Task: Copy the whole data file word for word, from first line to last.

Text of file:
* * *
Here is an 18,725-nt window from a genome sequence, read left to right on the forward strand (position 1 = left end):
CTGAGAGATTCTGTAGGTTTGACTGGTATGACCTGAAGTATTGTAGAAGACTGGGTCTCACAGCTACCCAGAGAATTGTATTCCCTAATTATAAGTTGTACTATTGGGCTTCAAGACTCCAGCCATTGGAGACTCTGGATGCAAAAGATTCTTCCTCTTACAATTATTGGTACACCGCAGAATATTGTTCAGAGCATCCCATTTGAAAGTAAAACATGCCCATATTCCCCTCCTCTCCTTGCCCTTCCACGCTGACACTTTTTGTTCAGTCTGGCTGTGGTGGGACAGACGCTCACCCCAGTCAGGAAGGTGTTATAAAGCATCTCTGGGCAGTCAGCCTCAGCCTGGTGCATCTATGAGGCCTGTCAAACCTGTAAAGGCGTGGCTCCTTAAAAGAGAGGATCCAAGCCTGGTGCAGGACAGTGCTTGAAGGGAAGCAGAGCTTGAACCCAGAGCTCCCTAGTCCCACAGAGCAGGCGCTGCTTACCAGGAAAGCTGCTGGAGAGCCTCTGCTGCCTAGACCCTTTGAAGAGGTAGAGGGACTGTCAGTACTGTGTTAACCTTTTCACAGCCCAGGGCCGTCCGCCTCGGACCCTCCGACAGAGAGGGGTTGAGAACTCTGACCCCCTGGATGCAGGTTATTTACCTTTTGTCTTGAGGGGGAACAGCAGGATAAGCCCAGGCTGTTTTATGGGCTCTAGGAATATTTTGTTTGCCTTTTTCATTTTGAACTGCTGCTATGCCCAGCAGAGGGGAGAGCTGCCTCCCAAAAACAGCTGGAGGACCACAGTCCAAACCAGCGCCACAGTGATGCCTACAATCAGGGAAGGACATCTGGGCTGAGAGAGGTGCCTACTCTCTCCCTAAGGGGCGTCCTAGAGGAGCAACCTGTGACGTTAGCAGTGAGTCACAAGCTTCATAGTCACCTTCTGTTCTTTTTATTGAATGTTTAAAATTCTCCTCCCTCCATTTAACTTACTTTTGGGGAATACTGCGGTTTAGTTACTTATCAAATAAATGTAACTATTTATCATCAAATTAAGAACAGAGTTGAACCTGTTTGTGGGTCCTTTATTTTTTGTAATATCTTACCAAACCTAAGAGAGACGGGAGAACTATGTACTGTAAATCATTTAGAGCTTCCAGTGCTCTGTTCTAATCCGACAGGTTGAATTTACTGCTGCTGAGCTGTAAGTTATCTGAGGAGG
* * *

Here is an 18,725-nt window from a genome sequence, read left to right on the forward strand (position 1 = left end):
CTGAGAGATTCTGTAGGTTTGACTGGTATGACCTGAAGTATTGTAGAAGACTGGGTCTCACAGCTACCCAGAGAATTGTATTCCCTAATTATAAGTTGTACTATTGGGCTTCAAGACTCCAGCCATTGGAGACTCTGGATGCAAAAGATTCTTCCTCTTACAATTATTGGTACACCGCAGAATATTGTTCAGAGCATCCCATTTGAAAGTAAAACATGCCCATATTCCCCTCCTCTCCTTGCCCTTCCACGCTGACACTTTTTGTTCAGTCTGGCTGTGGTGGGACAGACGCTCACCCCAGTCAGGAAGGTGTTATAAAGCATCTCTGGGCAGTCAGCCTCAGCCTGGTGCATCTATGAGGCCTGTCAAACCTGTAAAGGCGTGGCTCCTTAAAAGAGAGGATCCAAGCCTGGTGCAGGACAGTGCTTGAAGGGAAGCAGAGCTTGAACCCAGAGCTCCCTAGTCCCACAGAGCAGGCGCTGCTTACCAGGAAAGCTGCTGGAGAGCCTCTGCTGCCTAGACCCTTTGAAGAGGTAGAGGGACTGTCAGTACTGTGTTAACCTTTTCACAGCCCAGGGCCGTCCGCCTCGGACCCTCCGACAGAGAGGGGTTGAGAACTCTGACCCCCTGGATGCAGGTTATTTACCTTTTGTCTTGAGGGGGAACAGCAGGATAAGCCCAGGCTGTTTTATGGGCTCTAGGAATATTTTGTTTGCCTTTTTCATTTTGAACTGCTGCTATGCCCAGCAGAGGGGAGAGCTGCCTCCCAAAAACAGCTGGAGGACCACAGTCCAAACCAGCGCCACAGTGATGCCTACAATCAGGGAAGGACATCTGGGCTGAGAGAGGTGCCTACTCTCTCCCTAAGGGGCGTCCTAGAGGAGCAACCTGTGACGTTAGCAGTGAGTCACAAGCTTCATAGTCACCTTCTGTTCTTTTTATTGAATGTTTAAAATTCTCCTCCCTCCATTTAACTTACTTTTGGGGAATACTGCGGTTTAGTTACTTATCAAATAAATGTAACTATTTATCATCAAATTAAGAACAGAGTTGAACCTGTTTGTGGGTCCTTTATTTTTTGTAATATCTTACCAAACCTAAGAGAGACGGGAGAACTATGTACTGTAAATCATTTAGAGCTTCCAGTGCTCTGTTCTAATCCGACAGGTTGAATTTACTGCTGCTGAGCTGTAAGTTATCTGAGGAGG